Why Australia needs a less powerful Senate

Why Australia needs a less powerful Senate

02 Jul 2008

Ian Tulloch
Email: i.tulloch@latrobe.edu.au

First published on the ABC website Unleashed on 2 July 2008.

On 1 July the 14 new Senators elected in November last year formally took up their new positions. The remaining four Australian Democrat Senators leave the Senate (along with the other defeated and retiring Senators) and the coalition parties lose their control of the Senate. The balance of power is now in the hands of the five Greens, Family First’s Steve Fielding and independent Nick Xenophon. For Labor to get its legislative program passed it will require the support of all of seven of these Senators.

What will this mean for the Rudd Labor government? What are the chances of a double dissolution? Will the Labor government have to significantly modify key parts of its proposed legislation to ensure its safe passage? Or will the government try the tough approach and attempt to brow beat the Senate into submission?

Of particular interest is how the seven Senators holding the balance of power will vote. We can look at this in a couple of ways. The five green Senators and Nick Xenophon are on the progressive side of the political divide and could be relied upon to generally support Labor’s legislative program. Steve Fielding while much more conservative would also, I think, be inclined to be supportive. However it will be on particularly contentious pieces of legislation that the Rudd government may face difficulties in the Senate. However, despite speculation, this is not likely to be on the carbon emissions trading scheme, the details of which are yet to be fleshed out. If Labor does not include fuel in the scheme the Greens would seek to amend the legislation to add fuel. In order for any amendment of this type to succeed it would need the support of the coalition parties and unless they had a fundamental change of heart this is extremely unlikely. Nick Xenophon has said he will take it one issue at a time. There is no doubt that over time Labor will have to negotiate on some of its legislation and may need to modify or tailor some legislation to get it passed.

A related question is whether the coalition parties would be willing to risk a double dissolution. While the coalition parties may be willing to vote with the seven Senators holding the balance of power to defeat legislation they have to weigh up giving the Labor government a double dissolution trigger. In a double dissolution all Senators are up for re-election and the ‘quota’ is half of that in a normal election where just half of the Senate faces the voters. Timing is obviously important. The coalition parties would be foolish in the extreme if they provoked a double dissolution while badly trailing in the polls. If there are grounds for a double dissolution Labor has be careful not to hold a double dissolution over an issue which is relatively trivial.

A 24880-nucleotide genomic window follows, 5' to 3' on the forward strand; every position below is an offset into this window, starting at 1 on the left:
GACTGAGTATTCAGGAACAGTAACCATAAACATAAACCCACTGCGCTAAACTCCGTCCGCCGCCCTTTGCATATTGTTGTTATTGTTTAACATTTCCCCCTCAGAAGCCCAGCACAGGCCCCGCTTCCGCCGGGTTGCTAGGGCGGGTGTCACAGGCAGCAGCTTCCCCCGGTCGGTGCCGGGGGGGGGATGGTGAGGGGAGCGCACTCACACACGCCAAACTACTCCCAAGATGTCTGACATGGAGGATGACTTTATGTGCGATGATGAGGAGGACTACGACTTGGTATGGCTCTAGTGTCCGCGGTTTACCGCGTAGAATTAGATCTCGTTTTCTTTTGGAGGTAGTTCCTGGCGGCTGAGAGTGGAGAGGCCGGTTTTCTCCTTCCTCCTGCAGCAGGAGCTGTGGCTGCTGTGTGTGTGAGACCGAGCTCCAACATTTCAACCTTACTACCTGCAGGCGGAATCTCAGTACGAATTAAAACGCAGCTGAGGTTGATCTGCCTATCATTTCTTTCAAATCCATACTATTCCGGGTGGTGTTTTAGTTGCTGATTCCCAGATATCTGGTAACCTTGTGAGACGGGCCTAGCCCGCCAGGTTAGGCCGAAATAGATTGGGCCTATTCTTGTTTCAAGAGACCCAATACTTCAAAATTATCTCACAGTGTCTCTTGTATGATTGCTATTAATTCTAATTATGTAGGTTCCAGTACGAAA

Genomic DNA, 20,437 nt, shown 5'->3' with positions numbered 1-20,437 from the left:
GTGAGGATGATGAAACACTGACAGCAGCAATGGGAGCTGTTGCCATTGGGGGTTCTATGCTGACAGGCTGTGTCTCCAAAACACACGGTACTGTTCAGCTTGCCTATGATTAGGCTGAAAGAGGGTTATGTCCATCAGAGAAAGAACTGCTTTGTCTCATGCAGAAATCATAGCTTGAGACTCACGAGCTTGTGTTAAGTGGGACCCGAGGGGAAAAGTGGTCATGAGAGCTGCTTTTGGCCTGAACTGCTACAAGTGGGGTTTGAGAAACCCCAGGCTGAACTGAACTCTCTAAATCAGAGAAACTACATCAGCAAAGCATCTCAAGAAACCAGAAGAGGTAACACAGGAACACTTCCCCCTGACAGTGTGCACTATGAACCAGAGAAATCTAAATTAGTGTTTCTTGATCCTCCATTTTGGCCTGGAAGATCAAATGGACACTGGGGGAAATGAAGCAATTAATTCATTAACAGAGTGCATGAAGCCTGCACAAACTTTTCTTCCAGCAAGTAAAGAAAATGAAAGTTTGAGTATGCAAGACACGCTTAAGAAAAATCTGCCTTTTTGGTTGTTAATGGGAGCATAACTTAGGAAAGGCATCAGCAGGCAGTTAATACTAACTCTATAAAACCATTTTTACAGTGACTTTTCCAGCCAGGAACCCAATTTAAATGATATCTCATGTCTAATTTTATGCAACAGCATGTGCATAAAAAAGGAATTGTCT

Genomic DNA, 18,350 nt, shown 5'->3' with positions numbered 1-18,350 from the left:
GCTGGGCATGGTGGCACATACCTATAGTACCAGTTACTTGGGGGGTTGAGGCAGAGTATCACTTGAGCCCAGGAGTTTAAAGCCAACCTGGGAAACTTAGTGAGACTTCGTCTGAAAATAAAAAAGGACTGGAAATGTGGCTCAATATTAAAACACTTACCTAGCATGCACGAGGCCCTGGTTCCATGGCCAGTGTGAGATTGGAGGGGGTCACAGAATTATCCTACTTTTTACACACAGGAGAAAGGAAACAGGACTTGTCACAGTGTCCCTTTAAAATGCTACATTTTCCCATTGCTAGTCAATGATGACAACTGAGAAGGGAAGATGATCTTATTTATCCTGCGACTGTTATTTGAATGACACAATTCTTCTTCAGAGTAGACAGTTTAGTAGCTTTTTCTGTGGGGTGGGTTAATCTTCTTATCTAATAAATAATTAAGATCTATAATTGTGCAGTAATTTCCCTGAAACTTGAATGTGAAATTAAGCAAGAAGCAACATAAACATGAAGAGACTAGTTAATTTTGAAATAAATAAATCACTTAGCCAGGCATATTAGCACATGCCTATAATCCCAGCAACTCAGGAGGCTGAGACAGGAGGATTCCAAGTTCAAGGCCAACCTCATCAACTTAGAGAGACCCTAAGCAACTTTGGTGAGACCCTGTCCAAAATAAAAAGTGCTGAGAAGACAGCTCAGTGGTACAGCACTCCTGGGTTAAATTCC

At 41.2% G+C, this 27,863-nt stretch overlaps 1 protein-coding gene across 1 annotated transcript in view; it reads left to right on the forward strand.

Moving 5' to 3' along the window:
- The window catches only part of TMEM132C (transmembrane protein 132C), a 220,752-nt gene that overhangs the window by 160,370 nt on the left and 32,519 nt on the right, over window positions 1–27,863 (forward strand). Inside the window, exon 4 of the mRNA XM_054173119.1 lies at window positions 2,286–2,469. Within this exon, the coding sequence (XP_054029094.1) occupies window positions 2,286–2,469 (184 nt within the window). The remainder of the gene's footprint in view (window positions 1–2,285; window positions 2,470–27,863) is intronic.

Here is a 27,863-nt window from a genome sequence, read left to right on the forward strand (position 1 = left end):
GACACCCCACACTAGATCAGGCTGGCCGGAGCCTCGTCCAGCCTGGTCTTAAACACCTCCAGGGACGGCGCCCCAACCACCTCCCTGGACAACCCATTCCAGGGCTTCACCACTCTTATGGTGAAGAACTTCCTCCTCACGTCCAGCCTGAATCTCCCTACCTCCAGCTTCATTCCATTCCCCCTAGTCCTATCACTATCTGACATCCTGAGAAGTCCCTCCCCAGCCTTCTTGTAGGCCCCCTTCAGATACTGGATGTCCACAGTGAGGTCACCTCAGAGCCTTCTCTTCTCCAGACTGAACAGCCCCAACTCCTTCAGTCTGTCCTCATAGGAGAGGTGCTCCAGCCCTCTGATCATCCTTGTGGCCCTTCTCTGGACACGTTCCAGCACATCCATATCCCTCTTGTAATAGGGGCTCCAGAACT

Many political observers and commentators have made the point that there is something basically wrong with a political system which enables a small minority of upper house politicians to hold a popularly elected government to ransom. Paul Keating’s colourful description of the Senate as ‘unrepresentative swill’ showed his frustration at not being able to get all of his government’s legislation through the Senate. While he was correct to point out that the Senate is unrepresentative (Tasmania’s small population elects the same number of Senators as NSW) it is not necessarily the case that a more representative Senate, representing ‘one vote, one value’, would change the party composition in the Senate.

What Australia needs is a less powerful Senate, a Senate which cannot block supply and cannot unduly hold up the legislation of the government of the day. Long ago the British House of Lords lost its power to defeat legislation. Australia should follow suit. The only legitimate function of the Senate is the review of legislation. It was originally supposed to be a ‘states rights’ house, however the domination of the party system has effectively rendered this role redundant. The review role could just as easily be done in the House of Representatives with an expanded committee system. After all New Zealand has managed quite well with just one house. There is no prospect of the Senate being abolished and there is only a remote chance that major reforms to the Senate’s powers can be achieved. For this to occur would require extensive Constitutional reform with bipartisan support. So while such change remains a distant ideal our political system will continue to enable a small number of Senators to frustrate the will of a popularly elected government.




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